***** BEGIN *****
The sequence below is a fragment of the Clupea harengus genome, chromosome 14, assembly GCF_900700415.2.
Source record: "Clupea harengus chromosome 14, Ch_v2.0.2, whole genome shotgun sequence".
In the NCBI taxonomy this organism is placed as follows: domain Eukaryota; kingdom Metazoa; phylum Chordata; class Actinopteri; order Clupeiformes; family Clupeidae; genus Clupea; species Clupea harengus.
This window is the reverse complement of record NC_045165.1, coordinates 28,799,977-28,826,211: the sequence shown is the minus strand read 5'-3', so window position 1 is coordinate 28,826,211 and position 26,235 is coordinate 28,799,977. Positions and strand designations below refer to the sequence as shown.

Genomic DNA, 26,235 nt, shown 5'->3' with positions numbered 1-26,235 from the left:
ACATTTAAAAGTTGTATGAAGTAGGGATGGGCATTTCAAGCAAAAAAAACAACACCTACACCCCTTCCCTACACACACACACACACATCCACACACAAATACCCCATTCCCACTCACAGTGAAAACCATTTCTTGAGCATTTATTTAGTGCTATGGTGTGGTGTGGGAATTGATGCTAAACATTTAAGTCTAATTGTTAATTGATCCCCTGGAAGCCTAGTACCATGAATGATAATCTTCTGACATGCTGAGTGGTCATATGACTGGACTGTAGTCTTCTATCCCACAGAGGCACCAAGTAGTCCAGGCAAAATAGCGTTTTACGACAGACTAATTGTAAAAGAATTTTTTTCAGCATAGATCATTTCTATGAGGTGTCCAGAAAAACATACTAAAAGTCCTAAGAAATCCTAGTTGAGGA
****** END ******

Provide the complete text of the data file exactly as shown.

The sequence below is a fragment of the Clupea harengus genome, chromosome 14, assembly GCF_900700415.2.
Source record: "Clupea harengus chromosome 14, Ch_v2.0.2, whole genome shotgun sequence".
In the NCBI taxonomy this organism is placed as follows: domain Eukaryota; kingdom Metazoa; phylum Chordata; class Actinopteri; order Clupeiformes; family Clupeidae; genus Clupea; species Clupea harengus.
This window is the reverse complement of record NC_045165.1, coordinates 28,799,977-28,826,211: the sequence shown is the minus strand read 5'-3', so window position 1 is coordinate 28,826,211 and position 26,235 is coordinate 28,799,977. Positions and strand designations below refer to the sequence as shown.

Genomic DNA, 26,235 nt, shown 5'->3' with positions numbered 1-26,235 from the left:
ACATTTAAAAGTTGTATGAAGTAGGGATGGGCATTTCAAGCAAAAAAAACAACACCTACACCCCTTCCCTACACACACACACACACATCCACACACAAATACCCCATTCCCACTCACAGTGAAAACCATTTCTTGAGCATTTATTTAGTGCTATGGTGTGGTGTGGGAATTGATGCTAAACATTTAAGTCTAATTGTTAATTGATCCCCTGGAAGCCTAGTACCATGAATGATAATCTTCTGACATGCTGAGTGGTCATATGACTGGACTGTAGTCTTCTATCCCACAGAGGCACCAAGTAGTCCAGGCAAAATAGCGTTTTACGACAGACTAATTGTAAAAGAATTTTTTTCAGCATAGATCATTTCTATGAGGTGTCCAGAAAAACATACTAAAAGTCCTAAGAAATCCTAGTTGAGGA